Doug Seacat — owner and operator of Clearnetworx, which is bringing high-speed internet to town — told trustees last week his company is working to establish a new tower in Norwood. 

His company has already run the conduit from Nucla to Norwood to make high-speed service possible. Currently, his crews are running the fiber through that conduit in order to activate the service. 

Though the town should have high-speed and reliable service, those outside of the town limits may not, unless a new tower is built. Seacat said he’s been asked by the people of Wright’s Mesa to make broadband internet possible outside of town limits, too.

Seacat said, in order to have fast service, the new tower would need to be closer to the town. His company recently flew a drone to investigate possible locations, and he said the east side is likely the best spot.

He estimates the tower will be 60-feet tall; he’d establish an agreement with the town to operate it.

Trustee Kerry Welch asked Seacat if he couldn’t just use the existing cell tower the county permitted a few years ago. 

Geodele Vanhille asked the same question. Vanhille said the existing tower was controversial when it was built. She said, at the time of its construction, promises were made that it would serve all institutions and all future needs.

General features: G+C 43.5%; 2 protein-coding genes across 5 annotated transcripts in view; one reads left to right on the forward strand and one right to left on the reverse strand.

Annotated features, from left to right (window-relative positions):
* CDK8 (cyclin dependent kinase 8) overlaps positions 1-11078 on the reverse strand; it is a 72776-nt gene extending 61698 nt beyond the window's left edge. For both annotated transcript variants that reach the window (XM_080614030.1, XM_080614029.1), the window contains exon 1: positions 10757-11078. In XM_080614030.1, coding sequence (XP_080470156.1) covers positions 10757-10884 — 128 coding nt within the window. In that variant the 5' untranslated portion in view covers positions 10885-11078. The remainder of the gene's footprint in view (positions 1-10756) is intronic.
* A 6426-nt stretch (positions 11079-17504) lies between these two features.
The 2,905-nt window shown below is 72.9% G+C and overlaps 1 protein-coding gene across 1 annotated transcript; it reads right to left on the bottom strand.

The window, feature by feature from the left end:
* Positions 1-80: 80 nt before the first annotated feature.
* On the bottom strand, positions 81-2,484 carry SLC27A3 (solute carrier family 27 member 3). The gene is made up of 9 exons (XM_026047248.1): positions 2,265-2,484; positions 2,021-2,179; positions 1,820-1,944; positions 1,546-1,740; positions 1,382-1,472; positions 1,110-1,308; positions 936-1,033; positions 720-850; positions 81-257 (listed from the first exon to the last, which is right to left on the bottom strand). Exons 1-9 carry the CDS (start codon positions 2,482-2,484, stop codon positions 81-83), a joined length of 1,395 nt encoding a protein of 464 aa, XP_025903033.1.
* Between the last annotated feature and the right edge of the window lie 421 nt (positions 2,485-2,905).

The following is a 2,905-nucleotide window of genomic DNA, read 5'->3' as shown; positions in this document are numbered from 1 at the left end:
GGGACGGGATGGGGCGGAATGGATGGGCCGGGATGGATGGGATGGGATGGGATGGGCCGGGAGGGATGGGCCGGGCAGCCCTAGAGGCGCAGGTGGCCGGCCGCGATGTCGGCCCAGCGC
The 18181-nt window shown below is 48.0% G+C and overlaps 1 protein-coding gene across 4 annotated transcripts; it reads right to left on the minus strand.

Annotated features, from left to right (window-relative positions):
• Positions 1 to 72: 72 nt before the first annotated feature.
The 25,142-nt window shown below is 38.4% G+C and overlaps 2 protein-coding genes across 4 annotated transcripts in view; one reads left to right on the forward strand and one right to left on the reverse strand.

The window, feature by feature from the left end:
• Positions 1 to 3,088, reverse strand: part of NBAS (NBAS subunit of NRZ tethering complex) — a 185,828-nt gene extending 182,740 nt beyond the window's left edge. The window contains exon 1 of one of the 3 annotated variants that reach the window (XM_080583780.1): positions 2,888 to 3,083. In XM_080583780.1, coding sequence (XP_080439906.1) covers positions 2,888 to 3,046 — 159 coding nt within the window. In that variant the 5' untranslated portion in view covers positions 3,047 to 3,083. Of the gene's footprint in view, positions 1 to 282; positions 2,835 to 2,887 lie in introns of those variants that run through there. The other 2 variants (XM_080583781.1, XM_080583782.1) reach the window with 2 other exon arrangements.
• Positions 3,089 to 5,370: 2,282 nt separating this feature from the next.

“We are talking about another 80-foot tower,” she said. “Promises were made by the companies involved and not followed up with.”

Vanhille said she urged the town to consider using what is in place, so that only one tower serves Norwood.  

Seacat said the existing tower was fairly far from the new fiber he’s laid. He said it would cost money to get the service there, and his company would have advantages in building its own tower. He said it was cheaper for him to build his own, rather than to lease the existing tower. He also said he preferred not to operate under another company’s regulations. 

Trustee Candy Meehan asked if the new tower could possibly disrupt the internet of other institutions. Seacat admitted that was a possibility, but the Lone Cone Library is a customer of Clearnetworx, so he would be working with them. 

Resident Jenny Russell told the board that any new construction would have to go through the town’s development process and wait until after the suspension on development is over. 

When questioned about safety of 5G service, Seacat told The Norwood Post that the tower he is suggesting is a different service than the small “microcells” that some municipalities are putting into place, which are controversial. 

He said those microcells are closer to people and buildings; his would remain 60-feet off the ground.

Meehan said the board should table the discussion on the proposed tower in light of the 60-day development suspension. She said that would also allow trustees to hear public opinion. 

Russell reminded trustees, “If it’s in town limits, it’s subject to our regulations.” 

She said that included the required variance by the Planning and Zoning Commission, as the structure is more than 35-feet tall.